Reports of such fraudulent activities keep pouring in. One is from February 3, 2020 which said one person was arrested by the tax authorities in Delhi for allegedly using fake invoices worth over Rs 1,200 crore. He allegedly used 49 shell companies for this.
What makes matter worse is that the GST data is out-of-bounds even for the CAG - making any assessment impossible. The CAG detailed how in spite of the fact that providing such data to it is a constitutional and legal requirement, it was given only the aggregate statistics at the Commissionerate level (for central data) and state level (for state data).
Meyyappan Nagappan, GST expert with the law firm Nishith Desai Associates, succinctly sums up the shortcomings with the current GST structure and what needs to be done:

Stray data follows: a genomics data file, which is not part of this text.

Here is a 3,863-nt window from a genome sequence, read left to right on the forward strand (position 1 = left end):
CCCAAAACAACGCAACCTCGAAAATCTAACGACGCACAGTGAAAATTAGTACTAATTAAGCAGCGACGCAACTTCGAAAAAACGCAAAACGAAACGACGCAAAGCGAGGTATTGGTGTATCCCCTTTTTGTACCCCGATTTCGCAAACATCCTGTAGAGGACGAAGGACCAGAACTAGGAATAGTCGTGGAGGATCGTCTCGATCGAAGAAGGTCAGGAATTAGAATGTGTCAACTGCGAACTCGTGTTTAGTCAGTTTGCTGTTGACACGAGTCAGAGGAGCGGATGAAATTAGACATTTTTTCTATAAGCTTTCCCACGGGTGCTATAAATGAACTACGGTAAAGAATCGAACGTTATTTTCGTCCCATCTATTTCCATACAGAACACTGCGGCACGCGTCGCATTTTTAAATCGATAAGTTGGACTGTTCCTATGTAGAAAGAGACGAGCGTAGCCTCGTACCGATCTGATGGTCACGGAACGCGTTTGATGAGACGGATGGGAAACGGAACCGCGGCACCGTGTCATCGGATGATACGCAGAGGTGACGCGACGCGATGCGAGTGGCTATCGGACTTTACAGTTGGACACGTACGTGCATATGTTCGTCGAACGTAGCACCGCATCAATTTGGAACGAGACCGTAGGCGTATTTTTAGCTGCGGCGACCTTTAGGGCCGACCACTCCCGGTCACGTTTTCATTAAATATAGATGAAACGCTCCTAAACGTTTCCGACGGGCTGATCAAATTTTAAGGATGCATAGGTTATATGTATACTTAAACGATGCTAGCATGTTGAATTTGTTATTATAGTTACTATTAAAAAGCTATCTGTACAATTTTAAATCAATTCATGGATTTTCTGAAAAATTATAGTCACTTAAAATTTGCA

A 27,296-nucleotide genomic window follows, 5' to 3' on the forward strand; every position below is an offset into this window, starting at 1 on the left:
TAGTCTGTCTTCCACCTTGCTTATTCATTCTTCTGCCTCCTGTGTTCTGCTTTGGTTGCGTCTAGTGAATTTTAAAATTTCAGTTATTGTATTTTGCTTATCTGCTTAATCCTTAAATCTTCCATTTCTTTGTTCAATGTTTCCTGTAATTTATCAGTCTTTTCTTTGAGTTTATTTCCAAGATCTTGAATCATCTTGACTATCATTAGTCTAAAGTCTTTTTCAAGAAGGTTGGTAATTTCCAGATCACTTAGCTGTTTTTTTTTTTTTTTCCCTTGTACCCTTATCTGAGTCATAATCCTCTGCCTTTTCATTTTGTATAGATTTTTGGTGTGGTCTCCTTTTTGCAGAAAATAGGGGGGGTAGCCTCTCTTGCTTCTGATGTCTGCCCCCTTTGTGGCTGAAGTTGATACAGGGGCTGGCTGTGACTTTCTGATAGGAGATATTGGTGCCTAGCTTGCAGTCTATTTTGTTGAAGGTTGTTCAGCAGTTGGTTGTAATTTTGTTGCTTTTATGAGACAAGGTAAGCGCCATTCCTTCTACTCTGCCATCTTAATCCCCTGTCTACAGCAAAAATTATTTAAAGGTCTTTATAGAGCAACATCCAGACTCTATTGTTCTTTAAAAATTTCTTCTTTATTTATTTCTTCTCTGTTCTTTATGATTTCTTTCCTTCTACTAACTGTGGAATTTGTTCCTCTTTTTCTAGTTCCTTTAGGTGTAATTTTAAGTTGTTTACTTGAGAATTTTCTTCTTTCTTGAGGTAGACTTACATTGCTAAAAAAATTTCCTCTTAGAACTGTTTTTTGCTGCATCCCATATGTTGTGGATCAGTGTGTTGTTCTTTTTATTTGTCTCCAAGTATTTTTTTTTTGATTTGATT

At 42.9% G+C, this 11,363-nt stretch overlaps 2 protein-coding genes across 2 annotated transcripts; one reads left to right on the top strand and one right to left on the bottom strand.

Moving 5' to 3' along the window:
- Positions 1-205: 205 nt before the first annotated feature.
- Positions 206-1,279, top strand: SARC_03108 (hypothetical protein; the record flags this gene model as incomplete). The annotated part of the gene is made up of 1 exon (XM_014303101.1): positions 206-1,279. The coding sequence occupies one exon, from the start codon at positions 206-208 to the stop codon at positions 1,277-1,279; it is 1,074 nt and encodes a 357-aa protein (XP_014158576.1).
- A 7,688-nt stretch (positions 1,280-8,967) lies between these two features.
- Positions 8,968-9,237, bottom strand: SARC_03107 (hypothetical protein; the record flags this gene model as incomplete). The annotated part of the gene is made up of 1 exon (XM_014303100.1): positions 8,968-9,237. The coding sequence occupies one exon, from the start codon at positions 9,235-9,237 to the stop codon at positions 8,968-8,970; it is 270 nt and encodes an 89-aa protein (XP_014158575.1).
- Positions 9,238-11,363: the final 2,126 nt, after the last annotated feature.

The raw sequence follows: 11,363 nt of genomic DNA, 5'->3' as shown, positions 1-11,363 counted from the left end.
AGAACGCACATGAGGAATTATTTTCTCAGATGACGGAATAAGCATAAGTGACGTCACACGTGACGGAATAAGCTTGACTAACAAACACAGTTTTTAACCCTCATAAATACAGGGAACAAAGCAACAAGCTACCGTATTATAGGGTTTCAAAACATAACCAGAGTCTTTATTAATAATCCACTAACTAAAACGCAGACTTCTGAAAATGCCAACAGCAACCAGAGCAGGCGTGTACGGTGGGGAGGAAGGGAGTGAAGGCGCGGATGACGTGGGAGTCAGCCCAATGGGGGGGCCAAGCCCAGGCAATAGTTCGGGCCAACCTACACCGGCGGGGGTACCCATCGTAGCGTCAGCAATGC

"GST was meant to be a simple, low tax, wide net measure that was easy to administer and comply with. The high rates on some supplies, including the possibility of arbitrage due to multiple GST rates, encourage non-compliance and litigation. Significant growth in indirect tax revenues, on a year-on-year basis, is undesirable as it is regressive and will have a disproportionate impact in a slowing economy apart from being inequitable.
"Resultantly, instead of encouraging voluntary compliance, tax authorities may have to rely on enforcement which is costly for both the department and the businesses. Wider powers for enforcement being granted to tax authorities or increasing penalties is also not desirable as it is prone to misuse. More efforts should be made to reduce and streamline the GST rates and structure. The government should look to other avenues to raise revenue growth and have realistic targets when it comes to the GST collections."